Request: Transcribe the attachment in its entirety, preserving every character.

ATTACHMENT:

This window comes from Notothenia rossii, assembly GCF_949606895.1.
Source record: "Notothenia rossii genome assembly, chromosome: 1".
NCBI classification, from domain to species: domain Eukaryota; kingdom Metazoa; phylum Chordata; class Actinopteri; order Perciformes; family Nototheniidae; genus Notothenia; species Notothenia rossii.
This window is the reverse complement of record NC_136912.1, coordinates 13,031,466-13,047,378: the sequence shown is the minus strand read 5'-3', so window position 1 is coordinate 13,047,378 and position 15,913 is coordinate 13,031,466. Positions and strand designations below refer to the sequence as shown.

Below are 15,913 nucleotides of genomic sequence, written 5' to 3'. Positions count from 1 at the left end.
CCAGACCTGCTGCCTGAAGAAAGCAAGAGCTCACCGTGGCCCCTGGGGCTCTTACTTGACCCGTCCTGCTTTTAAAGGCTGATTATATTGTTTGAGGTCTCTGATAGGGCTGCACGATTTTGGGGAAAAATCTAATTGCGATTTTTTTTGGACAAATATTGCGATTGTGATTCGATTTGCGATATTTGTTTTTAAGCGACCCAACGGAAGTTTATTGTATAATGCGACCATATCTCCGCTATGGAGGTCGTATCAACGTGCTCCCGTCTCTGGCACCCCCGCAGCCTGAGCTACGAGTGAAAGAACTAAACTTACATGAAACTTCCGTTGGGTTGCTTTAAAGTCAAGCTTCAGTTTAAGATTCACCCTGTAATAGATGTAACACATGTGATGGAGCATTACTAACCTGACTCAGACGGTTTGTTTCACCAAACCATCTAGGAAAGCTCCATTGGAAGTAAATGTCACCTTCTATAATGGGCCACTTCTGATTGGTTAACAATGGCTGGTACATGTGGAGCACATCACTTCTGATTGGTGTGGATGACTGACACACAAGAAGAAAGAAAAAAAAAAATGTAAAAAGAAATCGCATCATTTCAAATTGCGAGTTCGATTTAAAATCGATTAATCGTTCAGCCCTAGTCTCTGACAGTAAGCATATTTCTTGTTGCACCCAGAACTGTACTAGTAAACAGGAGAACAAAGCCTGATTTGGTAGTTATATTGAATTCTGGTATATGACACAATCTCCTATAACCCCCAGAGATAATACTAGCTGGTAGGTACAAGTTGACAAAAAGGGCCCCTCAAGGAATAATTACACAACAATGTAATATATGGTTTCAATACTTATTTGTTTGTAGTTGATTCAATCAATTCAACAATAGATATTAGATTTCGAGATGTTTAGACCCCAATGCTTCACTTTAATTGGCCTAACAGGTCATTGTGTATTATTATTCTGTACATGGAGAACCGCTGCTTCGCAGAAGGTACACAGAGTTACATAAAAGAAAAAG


This window comes from Notothenia rossii, assembly GCF_949606895.1.
Source record: "Notothenia rossii genome assembly, chromosome: 1".
NCBI classification, from domain to species: domain Eukaryota; kingdom Metazoa; phylum Chordata; class Actinopteri; order Perciformes; family Nototheniidae; genus Notothenia; species Notothenia rossii.
This window is the reverse complement of record NC_136912.1, coordinates 13,031,466-13,047,378: the sequence shown is the minus strand read 5'-3', so window position 1 is coordinate 13,047,378 and position 15,913 is coordinate 13,031,466. Positions and strand designations below refer to the sequence as shown.

Below are 15,913 nucleotides of genomic sequence, written 5' to 3'. Positions count from 1 at the left end.
CCAGACCTGCTGCCTGAAGAAAGCAAGAGCTCACCGTGGCCCCTGGGGCTCTTACTTGACCCGTCCTGCTTTTAAAGGCTGATTATATTGTTTGAGGTCTCTGATAGGGCTGCACGATTTTGGGGAAAAATCTAATTGCGATTTTTTTTGGACAAATATTGCGATTGTGATTCGATTTGCGATATTTGTTTTTAAGCGACCCAACGGAAGTTTATTGTATAATGCGACCATATCTCCGCTATGGAGGTCGTATCAACGTGCTCCCGTCTCTGGCACCCCCGCAGCCTGAGCTACGAGTGAAAGAACTAAACTTACATGAAACTTCCGTTGGGTTGCTTTAAAGTCAAGCTTCAGTTTAAGATTCACCCTGTAATAGATGTAACACATGTGATGGAGCATTACTAACCTGACTCAGACGGTTTGTTTCACCAAACCATCTAGGAAAGCTCCATTGGAAGTAAATGTCACCTTCTATAATGGGCCACTTCTGATTGGTTAACAATGGCTGGTACATGTGGAGCACATCACTTCTGATTGGTGTGGATGACTGACACACAAGAAGAAAGAAAAAAAAAAATGTAAAAAGAAATCGCATCATTTCAAATTGCGAGTTCGATTTAAAATCGATTAATCGTTCAGCCCTAGTCTCTGACAGTAAGCATATTTCTTGTTGCACCCAGAACTGTACTAGTAAACAGGAGAACAAAGCCTGATTTGGTAGTTATATTGAATTCTGGTATATGACACAATCTCCTATAACCCCCAGAGATAATACTAGCTGGTAGGTACAAGTTGACAAAAAGGGCCCCTCAAGGAATAATTACACAACAATGTAATATATGGTTTCAATACTTATTTGTTTGTAGTTGATTCAATCAATTCAACAATAGATATTAGATTTCGAGATGTTTAGACCCCAATGCTTCACTTTAATTGGCCTAACAGGTCATTGTGTATTATTATTCTGTACATGGAGAACCGCTGCTTCGCAGAAGGTACACAGAGTTACATAAAAGAAAAAG